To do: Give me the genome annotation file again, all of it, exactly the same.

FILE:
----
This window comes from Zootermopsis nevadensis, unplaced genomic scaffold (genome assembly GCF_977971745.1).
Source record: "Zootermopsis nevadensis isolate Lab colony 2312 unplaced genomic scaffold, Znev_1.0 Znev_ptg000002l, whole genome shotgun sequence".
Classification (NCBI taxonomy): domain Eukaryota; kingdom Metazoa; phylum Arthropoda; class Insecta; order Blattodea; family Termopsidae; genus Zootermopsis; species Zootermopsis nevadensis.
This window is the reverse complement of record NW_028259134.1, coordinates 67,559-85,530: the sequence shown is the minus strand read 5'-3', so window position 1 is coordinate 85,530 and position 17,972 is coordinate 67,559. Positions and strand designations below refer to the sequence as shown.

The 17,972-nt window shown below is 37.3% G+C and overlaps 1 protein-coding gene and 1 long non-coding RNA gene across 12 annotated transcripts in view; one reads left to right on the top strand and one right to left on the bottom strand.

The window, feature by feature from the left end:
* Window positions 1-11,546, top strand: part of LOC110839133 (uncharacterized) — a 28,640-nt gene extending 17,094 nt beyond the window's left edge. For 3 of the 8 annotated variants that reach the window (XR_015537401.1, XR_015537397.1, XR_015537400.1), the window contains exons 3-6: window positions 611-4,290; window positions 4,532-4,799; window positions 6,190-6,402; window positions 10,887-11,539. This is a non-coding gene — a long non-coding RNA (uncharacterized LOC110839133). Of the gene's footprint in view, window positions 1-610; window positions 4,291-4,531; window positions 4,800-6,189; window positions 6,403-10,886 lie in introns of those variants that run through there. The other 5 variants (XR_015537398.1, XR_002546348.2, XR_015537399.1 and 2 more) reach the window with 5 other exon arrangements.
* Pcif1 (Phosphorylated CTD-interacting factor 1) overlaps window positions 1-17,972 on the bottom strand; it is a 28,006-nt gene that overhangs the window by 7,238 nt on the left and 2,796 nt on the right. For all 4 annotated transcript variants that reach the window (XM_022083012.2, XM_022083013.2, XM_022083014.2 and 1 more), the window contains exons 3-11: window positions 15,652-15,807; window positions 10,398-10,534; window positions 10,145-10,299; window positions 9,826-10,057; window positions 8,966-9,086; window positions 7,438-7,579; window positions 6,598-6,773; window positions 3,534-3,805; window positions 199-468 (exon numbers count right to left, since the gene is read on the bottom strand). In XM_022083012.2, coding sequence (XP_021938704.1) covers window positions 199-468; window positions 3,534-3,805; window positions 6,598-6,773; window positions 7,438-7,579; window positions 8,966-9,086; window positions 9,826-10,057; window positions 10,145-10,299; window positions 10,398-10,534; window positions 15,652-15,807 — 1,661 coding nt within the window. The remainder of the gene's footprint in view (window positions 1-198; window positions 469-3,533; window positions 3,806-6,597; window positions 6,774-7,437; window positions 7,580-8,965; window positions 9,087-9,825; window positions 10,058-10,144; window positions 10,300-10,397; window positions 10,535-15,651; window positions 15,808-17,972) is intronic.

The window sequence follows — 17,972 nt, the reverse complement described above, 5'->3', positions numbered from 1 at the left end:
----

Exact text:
This window comes from Zootermopsis nevadensis, unplaced genomic scaffold (genome assembly GCF_977971745.1).
Source record: "Zootermopsis nevadensis isolate Lab colony 2312 unplaced genomic scaffold, Znev_1.0 Znev_ptg000002l, whole genome shotgun sequence".
Classification (NCBI taxonomy): domain Eukaryota; kingdom Metazoa; phylum Arthropoda; class Insecta; order Blattodea; family Termopsidae; genus Zootermopsis; species Zootermopsis nevadensis.
This window is the reverse complement of record NW_028259134.1, coordinates 67,559-85,530: the sequence shown is the minus strand read 5'-3', so window position 1 is coordinate 85,530 and position 17,972 is coordinate 67,559. Positions and strand designations below refer to the sequence as shown.

The 17,972-nt window shown below is 37.3% G+C and overlaps 1 protein-coding gene and 1 long non-coding RNA gene across 12 annotated transcripts in view; one reads left to right on the top strand and one right to left on the bottom strand.

The window, feature by feature from the left end:
* Window positions 1-11,546, top strand: part of LOC110839133 (uncharacterized) — a 28,640-nt gene extending 17,094 nt beyond the window's left edge. For 3 of the 8 annotated variants that reach the window (XR_015537401.1, XR_015537397.1, XR_015537400.1), the window contains exons 3-6: window positions 611-4,290; window positions 4,532-4,799; window positions 6,190-6,402; window positions 10,887-11,539. This is a non-coding gene — a long non-coding RNA (uncharacterized LOC110839133). Of the gene's footprint in view, window positions 1-610; window positions 4,291-4,531; window positions 4,800-6,189; window positions 6,403-10,886 lie in introns of those variants that run through there. The other 5 variants (XR_015537398.1, XR_002546348.2, XR_015537399.1 and 2 more) reach the window with 5 other exon arrangements.
* Pcif1 (Phosphorylated CTD-interacting factor 1) overlaps window positions 1-17,972 on the bottom strand; it is a 28,006-nt gene that overhangs the window by 7,238 nt on the left and 2,796 nt on the right. For all 4 annotated transcript variants that reach the window (XM_022083012.2, XM_022083013.2, XM_022083014.2 and 1 more), the window contains exons 3-11: window positions 15,652-15,807; window positions 10,398-10,534; window positions 10,145-10,299; window positions 9,826-10,057; window positions 8,966-9,086; window positions 7,438-7,579; window positions 6,598-6,773; window positions 3,534-3,805; window positions 199-468 (exon numbers count right to left, since the gene is read on the bottom strand). In XM_022083012.2, coding sequence (XP_021938704.1) covers window positions 199-468; window positions 3,534-3,805; window positions 6,598-6,773; window positions 7,438-7,579; window positions 8,966-9,086; window positions 9,826-10,057; window positions 10,145-10,299; window positions 10,398-10,534; window positions 15,652-15,807 — 1,661 coding nt within the window. The remainder of the gene's footprint in view (window positions 1-198; window positions 469-3,533; window positions 3,806-6,597; window positions 6,774-7,437; window positions 7,580-8,965; window positions 9,087-9,825; window positions 10,058-10,144; window positions 10,300-10,397; window positions 10,535-15,651; window positions 15,808-17,972) is intronic.

The window sequence follows — 17,972 nt, the reverse complement described above, 5'->3', positions numbered from 1 at the left end: